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Middle Bit: Iowa Gov. Reynolds wants to increase manufacturing; St. Louis based tech scam settled by FTC

During a 15 minute speech Thursday in Dubuque in front of 400 business leaders Iowa Governor Kim Reynolds applauded the state’s low unemployment rate of 3.1 percent and said the state’s goal is to increase its annual manufacturing gross domestic product by $3 billion by 2022.

Reynolds spoke on the final day of the Taking Care of Business Conference at Grand River Center.  According to the Telegraph Herald, Reynolds said the biggest constraint to advanced manufacturing is workforce.

“We need a ready, well-equipped and available workforce,” she said.

Nearly $16 million raised in Cleveland

Scout RFP, a Cleveland, Ohio based cloud strategic sourcing platform, announced Thursday that it raised $15.5 million in Series B funding.

Series B funding helps take the business to the next level, past the development stage.

In its announcement Scout RFP said the financing will help expand engineering, extend its reach to serve global customer demands and accelerate the innovation of its sourcing platform.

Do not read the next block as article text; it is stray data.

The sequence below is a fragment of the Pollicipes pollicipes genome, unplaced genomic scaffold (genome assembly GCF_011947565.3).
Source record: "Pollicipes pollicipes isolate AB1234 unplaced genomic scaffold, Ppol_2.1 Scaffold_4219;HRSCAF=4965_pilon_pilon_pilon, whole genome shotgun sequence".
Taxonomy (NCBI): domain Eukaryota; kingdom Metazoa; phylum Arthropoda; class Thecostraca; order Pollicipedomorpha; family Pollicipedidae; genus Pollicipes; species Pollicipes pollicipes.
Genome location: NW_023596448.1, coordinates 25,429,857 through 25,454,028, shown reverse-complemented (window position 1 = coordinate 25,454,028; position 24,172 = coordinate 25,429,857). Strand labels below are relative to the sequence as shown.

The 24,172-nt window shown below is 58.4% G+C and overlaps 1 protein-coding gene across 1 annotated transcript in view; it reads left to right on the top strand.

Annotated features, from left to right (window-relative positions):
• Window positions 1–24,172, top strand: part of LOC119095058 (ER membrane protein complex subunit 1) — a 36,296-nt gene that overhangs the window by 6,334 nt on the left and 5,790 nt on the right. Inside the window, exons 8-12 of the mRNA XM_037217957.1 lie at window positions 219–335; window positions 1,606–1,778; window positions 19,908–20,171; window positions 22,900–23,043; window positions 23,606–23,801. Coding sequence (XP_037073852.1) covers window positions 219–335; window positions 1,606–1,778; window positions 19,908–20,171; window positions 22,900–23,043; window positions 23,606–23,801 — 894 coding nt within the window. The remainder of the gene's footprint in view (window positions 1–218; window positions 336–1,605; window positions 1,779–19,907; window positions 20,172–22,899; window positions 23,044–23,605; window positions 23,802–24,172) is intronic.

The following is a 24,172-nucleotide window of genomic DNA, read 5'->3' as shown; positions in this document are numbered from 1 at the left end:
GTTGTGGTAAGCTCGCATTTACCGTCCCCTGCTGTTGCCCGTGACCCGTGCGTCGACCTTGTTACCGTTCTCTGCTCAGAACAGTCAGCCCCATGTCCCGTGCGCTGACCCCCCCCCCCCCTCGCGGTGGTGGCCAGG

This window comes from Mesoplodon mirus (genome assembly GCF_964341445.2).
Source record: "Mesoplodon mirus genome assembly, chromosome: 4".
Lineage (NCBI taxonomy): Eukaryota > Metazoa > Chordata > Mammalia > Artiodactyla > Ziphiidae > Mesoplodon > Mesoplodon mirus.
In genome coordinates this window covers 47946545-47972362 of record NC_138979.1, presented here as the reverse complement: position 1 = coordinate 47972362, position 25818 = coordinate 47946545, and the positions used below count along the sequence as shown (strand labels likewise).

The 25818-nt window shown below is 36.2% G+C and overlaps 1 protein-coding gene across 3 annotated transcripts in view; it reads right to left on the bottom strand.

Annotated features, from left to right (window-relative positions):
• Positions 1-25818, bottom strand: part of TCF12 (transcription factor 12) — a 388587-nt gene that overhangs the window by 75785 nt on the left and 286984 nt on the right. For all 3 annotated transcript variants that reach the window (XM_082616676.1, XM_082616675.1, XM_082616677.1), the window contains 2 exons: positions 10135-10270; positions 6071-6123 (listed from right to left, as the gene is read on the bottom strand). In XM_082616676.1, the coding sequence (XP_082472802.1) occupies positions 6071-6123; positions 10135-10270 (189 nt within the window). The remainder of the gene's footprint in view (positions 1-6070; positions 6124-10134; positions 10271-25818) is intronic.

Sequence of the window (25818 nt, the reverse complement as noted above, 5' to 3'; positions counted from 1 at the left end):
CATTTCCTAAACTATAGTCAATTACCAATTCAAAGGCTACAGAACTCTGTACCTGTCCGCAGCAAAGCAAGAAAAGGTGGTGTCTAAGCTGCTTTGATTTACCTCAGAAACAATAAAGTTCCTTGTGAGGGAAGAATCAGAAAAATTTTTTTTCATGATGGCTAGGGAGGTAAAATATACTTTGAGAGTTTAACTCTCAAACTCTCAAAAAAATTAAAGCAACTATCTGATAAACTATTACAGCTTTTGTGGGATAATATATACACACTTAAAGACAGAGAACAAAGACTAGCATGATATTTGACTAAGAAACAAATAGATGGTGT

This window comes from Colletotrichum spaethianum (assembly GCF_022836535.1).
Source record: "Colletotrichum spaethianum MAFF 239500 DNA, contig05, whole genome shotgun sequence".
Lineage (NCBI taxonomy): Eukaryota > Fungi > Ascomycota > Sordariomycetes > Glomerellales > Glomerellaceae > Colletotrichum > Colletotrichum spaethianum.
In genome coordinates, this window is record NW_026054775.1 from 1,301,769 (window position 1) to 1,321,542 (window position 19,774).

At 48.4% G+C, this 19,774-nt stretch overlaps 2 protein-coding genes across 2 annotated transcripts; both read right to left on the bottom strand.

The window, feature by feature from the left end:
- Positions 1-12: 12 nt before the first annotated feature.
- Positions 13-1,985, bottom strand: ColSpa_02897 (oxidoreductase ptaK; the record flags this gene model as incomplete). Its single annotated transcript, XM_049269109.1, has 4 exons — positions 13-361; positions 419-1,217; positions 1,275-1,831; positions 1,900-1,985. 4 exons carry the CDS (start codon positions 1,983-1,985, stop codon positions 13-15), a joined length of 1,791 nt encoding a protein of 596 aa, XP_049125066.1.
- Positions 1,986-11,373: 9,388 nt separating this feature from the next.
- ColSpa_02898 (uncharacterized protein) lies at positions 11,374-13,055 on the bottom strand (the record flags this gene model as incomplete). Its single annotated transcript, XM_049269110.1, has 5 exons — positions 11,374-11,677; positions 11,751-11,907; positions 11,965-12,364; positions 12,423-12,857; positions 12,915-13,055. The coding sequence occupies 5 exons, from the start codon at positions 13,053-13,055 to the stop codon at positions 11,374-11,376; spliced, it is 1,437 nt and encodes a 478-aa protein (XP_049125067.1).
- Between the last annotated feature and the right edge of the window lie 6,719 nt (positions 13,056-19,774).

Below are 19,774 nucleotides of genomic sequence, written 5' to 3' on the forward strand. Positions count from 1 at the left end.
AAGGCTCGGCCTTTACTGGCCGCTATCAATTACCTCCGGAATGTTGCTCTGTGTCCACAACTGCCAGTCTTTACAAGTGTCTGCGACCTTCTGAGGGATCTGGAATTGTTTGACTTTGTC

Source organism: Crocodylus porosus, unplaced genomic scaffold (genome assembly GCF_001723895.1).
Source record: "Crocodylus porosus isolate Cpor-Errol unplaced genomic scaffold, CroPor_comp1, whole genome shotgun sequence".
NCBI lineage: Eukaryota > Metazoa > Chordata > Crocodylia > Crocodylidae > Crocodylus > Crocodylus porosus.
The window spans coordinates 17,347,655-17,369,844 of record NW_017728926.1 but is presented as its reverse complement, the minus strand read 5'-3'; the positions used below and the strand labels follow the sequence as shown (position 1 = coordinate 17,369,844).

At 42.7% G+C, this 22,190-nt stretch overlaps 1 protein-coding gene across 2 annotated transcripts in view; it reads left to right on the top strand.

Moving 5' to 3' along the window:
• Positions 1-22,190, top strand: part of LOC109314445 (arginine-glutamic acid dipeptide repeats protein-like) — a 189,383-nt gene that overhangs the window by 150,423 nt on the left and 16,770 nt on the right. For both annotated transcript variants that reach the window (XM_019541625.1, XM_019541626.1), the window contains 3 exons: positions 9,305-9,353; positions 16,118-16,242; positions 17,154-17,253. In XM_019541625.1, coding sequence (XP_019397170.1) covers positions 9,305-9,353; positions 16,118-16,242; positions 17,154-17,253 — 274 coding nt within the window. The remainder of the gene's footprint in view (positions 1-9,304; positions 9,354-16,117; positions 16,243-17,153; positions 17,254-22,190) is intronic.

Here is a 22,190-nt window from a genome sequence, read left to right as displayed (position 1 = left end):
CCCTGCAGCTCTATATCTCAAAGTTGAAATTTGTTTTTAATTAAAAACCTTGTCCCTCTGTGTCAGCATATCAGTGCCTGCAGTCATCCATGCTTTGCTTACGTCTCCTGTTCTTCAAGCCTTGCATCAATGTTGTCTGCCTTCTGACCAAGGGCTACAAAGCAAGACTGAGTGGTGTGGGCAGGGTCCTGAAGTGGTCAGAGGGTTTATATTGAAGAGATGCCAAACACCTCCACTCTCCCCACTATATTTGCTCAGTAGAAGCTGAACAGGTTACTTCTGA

FTC settles St. Louis-based tech support scam

A federal judge on Tuesday approved the final part of a settlement worth just under $6 million between the Federal Trade Commission and telemarketers accused of running a tech support scam via pop-up ads, according to The St. Louis Post-Dispatch.

According to the story, the FTC claims that five com[anies used pop-up internet ads to falsely claim that consumers’ computers need repairs because they had been hacked or infected with a virus.

According to the FTC, consumers thought they were calling numbers associated with Microsoft or Apple, but actually reached a telemarketing boiler room in India where scammers tricked them into spending hundreds of dollars for repairs.

What else happened:


• Nearly $3 million in grants awarded to Iowa communities for infrastructure – via Iowa Economic Development Authority